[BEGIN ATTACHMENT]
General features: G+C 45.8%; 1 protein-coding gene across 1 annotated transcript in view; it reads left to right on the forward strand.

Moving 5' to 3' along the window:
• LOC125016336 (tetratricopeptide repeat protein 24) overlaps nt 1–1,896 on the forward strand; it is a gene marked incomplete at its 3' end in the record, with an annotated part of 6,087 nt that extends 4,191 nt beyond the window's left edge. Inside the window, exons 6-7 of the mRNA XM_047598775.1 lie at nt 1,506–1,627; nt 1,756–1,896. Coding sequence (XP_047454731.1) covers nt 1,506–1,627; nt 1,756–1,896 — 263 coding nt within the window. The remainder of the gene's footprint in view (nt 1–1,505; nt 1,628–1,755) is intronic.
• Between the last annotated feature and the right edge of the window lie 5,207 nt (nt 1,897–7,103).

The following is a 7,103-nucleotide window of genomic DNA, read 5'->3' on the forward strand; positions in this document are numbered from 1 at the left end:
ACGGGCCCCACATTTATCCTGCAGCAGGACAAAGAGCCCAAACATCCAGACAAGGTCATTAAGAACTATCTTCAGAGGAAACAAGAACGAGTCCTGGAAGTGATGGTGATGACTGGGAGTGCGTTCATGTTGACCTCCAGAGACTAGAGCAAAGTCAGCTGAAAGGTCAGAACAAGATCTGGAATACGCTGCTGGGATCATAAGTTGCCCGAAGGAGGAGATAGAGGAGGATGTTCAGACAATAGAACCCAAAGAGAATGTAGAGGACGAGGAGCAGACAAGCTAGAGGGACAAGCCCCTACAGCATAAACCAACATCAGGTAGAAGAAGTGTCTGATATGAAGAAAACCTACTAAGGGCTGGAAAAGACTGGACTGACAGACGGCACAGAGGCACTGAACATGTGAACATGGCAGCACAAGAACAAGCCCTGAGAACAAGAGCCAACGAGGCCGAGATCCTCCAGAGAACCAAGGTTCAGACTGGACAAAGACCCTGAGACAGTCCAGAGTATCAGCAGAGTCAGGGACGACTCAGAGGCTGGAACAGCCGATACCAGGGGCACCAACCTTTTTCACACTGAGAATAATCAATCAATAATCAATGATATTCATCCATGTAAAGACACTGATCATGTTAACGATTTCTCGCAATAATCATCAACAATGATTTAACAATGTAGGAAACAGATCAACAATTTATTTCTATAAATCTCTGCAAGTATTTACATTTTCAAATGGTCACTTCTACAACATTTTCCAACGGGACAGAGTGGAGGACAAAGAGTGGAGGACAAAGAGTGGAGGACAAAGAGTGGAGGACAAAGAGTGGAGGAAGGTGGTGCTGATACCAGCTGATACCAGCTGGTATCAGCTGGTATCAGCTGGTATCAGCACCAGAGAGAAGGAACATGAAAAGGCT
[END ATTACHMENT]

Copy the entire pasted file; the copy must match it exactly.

General features: G+C 45.8%; 1 protein-coding gene across 1 annotated transcript in view; it reads left to right on the forward strand.

Moving 5' to 3' along the window:
• LOC125016336 (tetratricopeptide repeat protein 24) overlaps nt 1–1,896 on the forward strand; it is a gene marked incomplete at its 3' end in the record, with an annotated part of 6,087 nt that extends 4,191 nt beyond the window's left edge. Inside the window, exons 6-7 of the mRNA XM_047598775.1 lie at nt 1,506–1,627; nt 1,756–1,896. Coding sequence (XP_047454731.1) covers nt 1,506–1,627; nt 1,756–1,896 — 263 coding nt within the window. The remainder of the gene's footprint in view (nt 1–1,505; nt 1,628–1,755) is intronic.
• Between the last annotated feature and the right edge of the window lie 5,207 nt (nt 1,897–7,103).

The following is a 7,103-nucleotide window of genomic DNA, read 5'->3' on the forward strand; positions in this document are numbered from 1 at the left end:
ACGGGCCCCACATTTATCCTGCAGCAGGACAAAGAGCCCAAACATCCAGACAAGGTCATTAAGAACTATCTTCAGAGGAAACAAGAACGAGTCCTGGAAGTGATGGTGATGACTGGGAGTGCGTTCATGTTGACCTCCAGAGACTAGAGCAAAGTCAGCTGAAAGGTCAGAACAAGATCTGGAATACGCTGCTGGGATCATAAGTTGCCCGAAGGAGGAGATAGAGGAGGATGTTCAGACAATAGAACCCAAAGAGAATGTAGAGGACGAGGAGCAGACAAGCTAGAGGGACAAGCCCCTACAGCATAAACCAACATCAGGTAGAAGAAGTGTCTGATATGAAGAAAACCTACTAAGGGCTGGAAAAGACTGGACTGACAGACGGCACAGAGGCACTGAACATGTGAACATGGCAGCACAAGAACAAGCCCTGAGAACAAGAGCCAACGAGGCCGAGATCCTCCAGAGAACCAAGGTTCAGACTGGACAAAGACCCTGAGACAGTCCAGAGTATCAGCAGAGTCAGGGACGACTCAGAGGCTGGAACAGCCGATACCAGGGGCACCAACCTTTTTCACACTGAGAATAATCAATCAATAATCAATGATATTCATCCATGTAAAGACACTGATCATGTTAACGATTTCTCGCAATAATCATCAACAATGATTTAACAATGTAGGAAACAGATCAACAATTTATTTCTATAAATCTCTGCAAGTATTTACATTTTCAAATGGTCACTTCTACAACATTTTCCAACGGGACAGAGTGGAGGACAAAGAGTGGAGGACAAAGAGTGGAGGACAAAGAGTGGAGGACAAAGAGTGGAGGAAGGTGGTGCTGATACCAGCTGATACCAGCTGGTATCAGCTGGTATCAGCTGGTATCAGCACCAGAGAGAAGGAACATGAAAAGGCT